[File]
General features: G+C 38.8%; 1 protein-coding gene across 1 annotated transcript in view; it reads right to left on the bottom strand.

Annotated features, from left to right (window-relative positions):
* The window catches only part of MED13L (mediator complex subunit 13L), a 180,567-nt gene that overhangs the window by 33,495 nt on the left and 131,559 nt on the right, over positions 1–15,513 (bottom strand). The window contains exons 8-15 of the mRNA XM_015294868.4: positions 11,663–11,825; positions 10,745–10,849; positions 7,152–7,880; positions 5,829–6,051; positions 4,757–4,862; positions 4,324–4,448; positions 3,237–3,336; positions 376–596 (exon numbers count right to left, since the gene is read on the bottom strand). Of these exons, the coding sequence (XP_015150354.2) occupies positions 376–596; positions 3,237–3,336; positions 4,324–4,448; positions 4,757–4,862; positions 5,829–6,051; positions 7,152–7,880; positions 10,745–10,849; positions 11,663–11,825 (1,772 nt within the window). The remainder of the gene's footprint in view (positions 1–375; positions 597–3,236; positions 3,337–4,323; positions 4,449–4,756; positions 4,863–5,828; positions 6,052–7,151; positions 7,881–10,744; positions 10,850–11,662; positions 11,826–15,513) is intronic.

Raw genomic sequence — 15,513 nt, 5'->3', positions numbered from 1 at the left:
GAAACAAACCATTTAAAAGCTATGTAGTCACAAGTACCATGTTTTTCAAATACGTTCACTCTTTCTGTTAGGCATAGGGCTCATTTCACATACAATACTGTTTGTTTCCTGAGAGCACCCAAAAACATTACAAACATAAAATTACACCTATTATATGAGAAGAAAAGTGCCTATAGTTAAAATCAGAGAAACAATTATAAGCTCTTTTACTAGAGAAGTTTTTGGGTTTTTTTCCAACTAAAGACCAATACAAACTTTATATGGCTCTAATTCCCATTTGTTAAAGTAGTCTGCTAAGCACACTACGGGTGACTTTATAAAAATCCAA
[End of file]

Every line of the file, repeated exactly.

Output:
General features: G+C 38.8%; 1 protein-coding gene across 1 annotated transcript in view; it reads right to left on the bottom strand.

Annotated features, from left to right (window-relative positions):
* The window catches only part of MED13L (mediator complex subunit 13L), a 180,567-nt gene that overhangs the window by 33,495 nt on the left and 131,559 nt on the right, over positions 1–15,513 (bottom strand). The window contains exons 8-15 of the mRNA XM_015294868.4: positions 11,663–11,825; positions 10,745–10,849; positions 7,152–7,880; positions 5,829–6,051; positions 4,757–4,862; positions 4,324–4,448; positions 3,237–3,336; positions 376–596 (exon numbers count right to left, since the gene is read on the bottom strand). Of these exons, the coding sequence (XP_015150354.2) occupies positions 376–596; positions 3,237–3,336; positions 4,324–4,448; positions 4,757–4,862; positions 5,829–6,051; positions 7,152–7,880; positions 10,745–10,849; positions 11,663–11,825 (1,772 nt within the window). The remainder of the gene's footprint in view (positions 1–375; positions 597–3,236; positions 3,337–4,323; positions 4,449–4,756; positions 4,863–5,828; positions 6,052–7,151; positions 7,881–10,744; positions 10,850–11,662; positions 11,826–15,513) is intronic.

Raw genomic sequence — 15,513 nt, 5'->3', positions numbered from 1 at the left:
GAAACAAACCATTTAAAAGCTATGTAGTCACAAGTACCATGTTTTTCAAATACGTTCACTCTTTCTGTTAGGCATAGGGCTCATTTCACATACAATACTGTTTGTTTCCTGAGAGCACCCAAAAACATTACAAACATAAAATTACACCTATTATATGAGAAGAAAAGTGCCTATAGTTAAAATCAGAGAAACAATTATAAGCTCTTTTACTAGAGAAGTTTTTGGGTTTTTTTCCAACTAAAGACCAATACAAACTTTATATGGCTCTAATTCCCATTTGTTAAAGTAGTCTGCTAAGCACACTACGGGTGACTTTATAAAAATCCAA